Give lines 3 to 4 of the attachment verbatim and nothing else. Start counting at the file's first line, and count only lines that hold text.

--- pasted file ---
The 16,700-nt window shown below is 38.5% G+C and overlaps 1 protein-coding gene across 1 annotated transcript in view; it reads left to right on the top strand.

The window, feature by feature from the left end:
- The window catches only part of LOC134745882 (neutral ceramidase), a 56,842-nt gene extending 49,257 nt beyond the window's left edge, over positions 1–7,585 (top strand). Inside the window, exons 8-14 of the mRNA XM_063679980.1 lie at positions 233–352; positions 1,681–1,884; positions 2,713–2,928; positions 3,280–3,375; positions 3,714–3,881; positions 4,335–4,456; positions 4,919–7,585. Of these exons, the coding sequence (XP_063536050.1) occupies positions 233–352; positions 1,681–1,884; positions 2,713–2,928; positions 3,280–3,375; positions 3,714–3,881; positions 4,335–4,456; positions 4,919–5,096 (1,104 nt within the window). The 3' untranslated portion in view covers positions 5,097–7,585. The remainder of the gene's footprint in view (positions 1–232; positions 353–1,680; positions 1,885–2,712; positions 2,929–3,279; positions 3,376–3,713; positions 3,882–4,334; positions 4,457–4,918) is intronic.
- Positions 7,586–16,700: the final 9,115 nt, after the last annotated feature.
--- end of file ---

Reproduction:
- The window catches only part of LOC134745882 (neutral ceramidase), a 56,842-nt gene extending 49,257 nt beyond the window's left edge, over positions 1–7,585 (top strand). Inside the window, exons 8-14 of the mRNA XM_063679980.1 lie at positions 233–352; positions 1,681–1,884; positions 2,713–2,928; positions 3,280–3,375; positions 3,714–3,881; positions 4,335–4,456; positions 4,919–7,585. Of these exons, the coding sequence (XP_063536050.1) occupies positions 233–352; positions 1,681–1,884; positions 2,713–2,928; positions 3,280–3,375; positions 3,714–3,881; positions 4,335–4,456; positions 4,919–5,096 (1,104 nt within the window). The 3' untranslated portion in view covers positions 5,097–7,585. The remainder of the gene's footprint in view (positions 1–232; positions 353–1,680; positions 1,885–2,712; positions 2,929–3,279; positions 3,376–3,713; positions 3,882–4,334; positions 4,457–4,918) is intronic.
- Positions 7,586–16,700: the final 9,115 nt, after the last annotated feature.